19 April 2016
by John Kehoe
Blockchain to hit bank profitsBlockchain allows customers and suppliers to directly transact over the internet. It reduces the need for intermediaries such as banks.
Revolutionary blockchain technology threatens to slash the profits of banks and wipe out lenders which fail to quickly adopt the online record keeping innovation, a high powered panel of finance and technology experts warned.
Jose Fernandez Da Ponte, global digital business executive at Spanish banking giant, BBVA, said digital disruption to financial institutions by blockchain posed "extremely large" threats and opportunities.
"Those institutions not up to that are likely to cease to exist," he said at a conference in Washington.
At a panel convened by the International Monetary Fund, financiers, technologists and regulators debated the ramifications of the evolving blockchain.
IMF deputy managing director David Lipton said banks and regulators were grappling with fintech advents including virtual currencies, distributed ledgers like Blockchain, smart contracts, crowd source funding and peer-to-peer lending.
"One significant source of risk may be the erosion of bank revenue in payments services," Mr Lipton said.
This could deliver big savings to consumers, but undermine financial stability, he said.
Blockchain, the online general ledger that publicly records transactions, allows customers and suppliers to directly transact over the internet.
It reduces the need for intermediaries such as banks, by creating a safe and transparent record keeping system.
The shared database technology was originally the platform for the virtual currency Bitcoin, but is now being adopted across the financial services sector.
Charley Cooper, managing director at technology firm R3, said it was too early to know how blockchain would disrupt retail banking and investment banking.
"Any financial services firm right now that is not paying attention to this technology and the potential existential threat is being foolish," Mr Cooper said.
"This could be really as transformative as anything we've seen in our lifetimes."
New York-based R3 is working with a consortium of about 40 banks, including Commonwealth Bank of Australia and Westpac Banking Corp, to grasp how the distributed ledger technology could be applied across the banking industry.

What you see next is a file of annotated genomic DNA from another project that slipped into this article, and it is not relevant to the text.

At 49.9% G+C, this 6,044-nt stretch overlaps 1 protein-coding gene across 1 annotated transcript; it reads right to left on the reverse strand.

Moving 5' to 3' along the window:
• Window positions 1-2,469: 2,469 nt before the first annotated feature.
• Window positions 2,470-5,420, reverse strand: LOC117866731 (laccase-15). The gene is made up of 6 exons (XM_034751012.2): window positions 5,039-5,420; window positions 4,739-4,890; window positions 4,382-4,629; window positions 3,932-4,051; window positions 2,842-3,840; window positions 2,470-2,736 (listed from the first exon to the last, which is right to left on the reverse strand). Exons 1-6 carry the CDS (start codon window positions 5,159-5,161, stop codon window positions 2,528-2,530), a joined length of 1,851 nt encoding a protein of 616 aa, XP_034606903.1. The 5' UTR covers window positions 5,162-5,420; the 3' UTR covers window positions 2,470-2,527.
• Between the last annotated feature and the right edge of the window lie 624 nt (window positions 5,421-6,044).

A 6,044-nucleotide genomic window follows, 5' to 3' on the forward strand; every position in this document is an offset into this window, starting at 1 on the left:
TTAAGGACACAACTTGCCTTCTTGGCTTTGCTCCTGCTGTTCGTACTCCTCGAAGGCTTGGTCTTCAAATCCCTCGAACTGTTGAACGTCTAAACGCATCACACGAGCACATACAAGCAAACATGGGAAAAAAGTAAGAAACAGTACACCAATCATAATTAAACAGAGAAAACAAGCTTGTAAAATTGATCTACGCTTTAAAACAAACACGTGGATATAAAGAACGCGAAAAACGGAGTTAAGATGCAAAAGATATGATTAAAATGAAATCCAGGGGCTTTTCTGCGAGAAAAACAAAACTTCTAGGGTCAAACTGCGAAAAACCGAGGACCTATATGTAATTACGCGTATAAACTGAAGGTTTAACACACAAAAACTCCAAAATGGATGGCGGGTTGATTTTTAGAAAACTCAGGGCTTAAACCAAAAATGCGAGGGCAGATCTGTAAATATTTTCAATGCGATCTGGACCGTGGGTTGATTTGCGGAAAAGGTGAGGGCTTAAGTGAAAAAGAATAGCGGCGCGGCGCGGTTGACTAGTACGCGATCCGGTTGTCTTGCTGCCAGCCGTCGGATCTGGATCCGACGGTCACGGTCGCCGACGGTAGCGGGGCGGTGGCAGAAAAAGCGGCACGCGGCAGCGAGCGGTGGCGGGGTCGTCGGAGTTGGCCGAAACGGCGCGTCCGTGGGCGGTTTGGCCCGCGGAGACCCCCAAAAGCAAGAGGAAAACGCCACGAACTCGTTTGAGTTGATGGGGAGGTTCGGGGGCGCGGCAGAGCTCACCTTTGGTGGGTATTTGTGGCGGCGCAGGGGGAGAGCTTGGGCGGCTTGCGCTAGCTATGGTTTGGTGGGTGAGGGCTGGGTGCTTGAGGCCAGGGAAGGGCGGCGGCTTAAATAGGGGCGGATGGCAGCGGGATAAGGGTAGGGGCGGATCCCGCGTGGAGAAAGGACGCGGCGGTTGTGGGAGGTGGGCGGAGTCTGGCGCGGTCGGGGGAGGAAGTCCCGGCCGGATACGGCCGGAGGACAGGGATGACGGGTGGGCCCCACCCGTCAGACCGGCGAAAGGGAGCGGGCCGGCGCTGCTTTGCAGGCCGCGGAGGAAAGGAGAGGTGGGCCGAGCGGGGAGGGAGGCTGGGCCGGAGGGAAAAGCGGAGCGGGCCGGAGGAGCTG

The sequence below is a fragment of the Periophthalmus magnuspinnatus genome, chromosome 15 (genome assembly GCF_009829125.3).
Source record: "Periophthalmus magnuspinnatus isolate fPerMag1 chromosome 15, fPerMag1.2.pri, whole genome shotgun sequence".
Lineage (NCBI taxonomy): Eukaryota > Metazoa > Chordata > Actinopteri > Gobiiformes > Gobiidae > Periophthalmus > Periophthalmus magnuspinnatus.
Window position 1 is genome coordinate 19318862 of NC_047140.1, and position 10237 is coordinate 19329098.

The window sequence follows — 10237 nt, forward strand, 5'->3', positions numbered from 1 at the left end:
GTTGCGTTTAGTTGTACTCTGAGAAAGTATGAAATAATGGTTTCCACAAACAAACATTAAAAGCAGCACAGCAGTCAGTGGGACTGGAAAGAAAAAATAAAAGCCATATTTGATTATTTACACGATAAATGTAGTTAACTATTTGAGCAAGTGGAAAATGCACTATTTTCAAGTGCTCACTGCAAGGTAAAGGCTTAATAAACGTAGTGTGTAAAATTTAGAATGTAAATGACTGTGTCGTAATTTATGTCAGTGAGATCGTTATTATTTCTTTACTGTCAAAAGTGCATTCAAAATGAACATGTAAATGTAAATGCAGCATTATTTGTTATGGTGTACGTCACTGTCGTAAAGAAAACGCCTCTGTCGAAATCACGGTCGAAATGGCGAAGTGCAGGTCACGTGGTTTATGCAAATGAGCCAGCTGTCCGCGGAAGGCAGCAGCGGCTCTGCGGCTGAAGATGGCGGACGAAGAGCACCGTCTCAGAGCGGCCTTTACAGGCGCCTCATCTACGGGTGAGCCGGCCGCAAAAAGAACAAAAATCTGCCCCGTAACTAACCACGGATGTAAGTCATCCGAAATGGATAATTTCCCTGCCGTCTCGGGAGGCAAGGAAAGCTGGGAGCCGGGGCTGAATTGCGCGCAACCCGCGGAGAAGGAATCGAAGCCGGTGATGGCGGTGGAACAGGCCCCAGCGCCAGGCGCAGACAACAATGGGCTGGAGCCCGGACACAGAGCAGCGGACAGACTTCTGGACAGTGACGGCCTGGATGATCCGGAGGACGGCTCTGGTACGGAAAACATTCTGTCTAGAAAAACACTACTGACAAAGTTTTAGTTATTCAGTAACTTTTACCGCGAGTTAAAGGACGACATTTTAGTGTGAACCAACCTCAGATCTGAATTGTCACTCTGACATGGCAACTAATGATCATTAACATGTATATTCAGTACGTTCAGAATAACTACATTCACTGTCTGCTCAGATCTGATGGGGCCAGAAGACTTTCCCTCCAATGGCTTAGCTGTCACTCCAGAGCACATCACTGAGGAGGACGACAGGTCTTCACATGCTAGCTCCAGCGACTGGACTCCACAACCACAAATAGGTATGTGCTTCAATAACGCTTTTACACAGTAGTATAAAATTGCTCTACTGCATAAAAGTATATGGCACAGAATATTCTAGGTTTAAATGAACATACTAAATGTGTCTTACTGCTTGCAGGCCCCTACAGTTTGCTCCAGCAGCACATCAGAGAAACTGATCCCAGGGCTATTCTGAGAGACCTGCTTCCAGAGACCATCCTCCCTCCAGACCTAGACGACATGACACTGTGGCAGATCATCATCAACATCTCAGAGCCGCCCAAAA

The firm's representatives will be in Australia next month to meet clients and regulators.
"Your regulators and central bank are ahead of the curve on this," Mr Cooper said.
David Yermack, a professor at New York University's Stern School of Business, said blockchain could lead to far fewer banks and perhaps even remove the need for share trading exchanges.
It would render redundant millions of employees who execute and record financial transactions across banking, asset management and insurance, he said.
"Many of the banks are going to lose their base of revenue. They may be defunded and fail."
Blockchain presents potential big savings for financial institutions and their consumers, by lowering transactions costs and speeding up transaction times.
The first commercial deployments could go live in about a year, and the technology will likely take at least three years for widespread commercial adoption.
Bank of Canada senior deputy governor Carolyn Wilkins said distributed ledgers raised financial stability and competition policy issues for regulators. The technologies could become controlled by oligopolies such as Apple, Google or big banks, preventing consumers benefiting from efficiency gains, she said.
Ms Wilkins also said virtual currencies could undermine central banks and monetary policy. "It's interesting to look at the research if a central bank in that kind of world could be lender of last resort," she said.
R3's Mr Cooper said the dire predictions of blockchain wiping out banks and obliterating the need for central banks and clearing systems misunderstood the highly regulated and complex banking system. "This is not an Airbnb and Uber situation where you launch an app, take on a taxicab commissioner in one city, you ask for forgiveness later and pay a small fine."
Laws and regulations were global and multi-layered across jurisdictions, Mr Cooper said.
NYU's Professor Yermack, who has been in discussions with the US Securities and Exchange Commission about blockchain, said the technology was designed to bypass regulation. "The shared ledger is in the cloud so why the SEC would have jurisdiction over this is far from obvious."
Professor Yermack used the hypothetical example of Uber deciding to float shares on the blockchain, rather than a regulated stock market such as the New York Stock Exchange.
Commodity and credit markets faced similar potential shake ups, he said.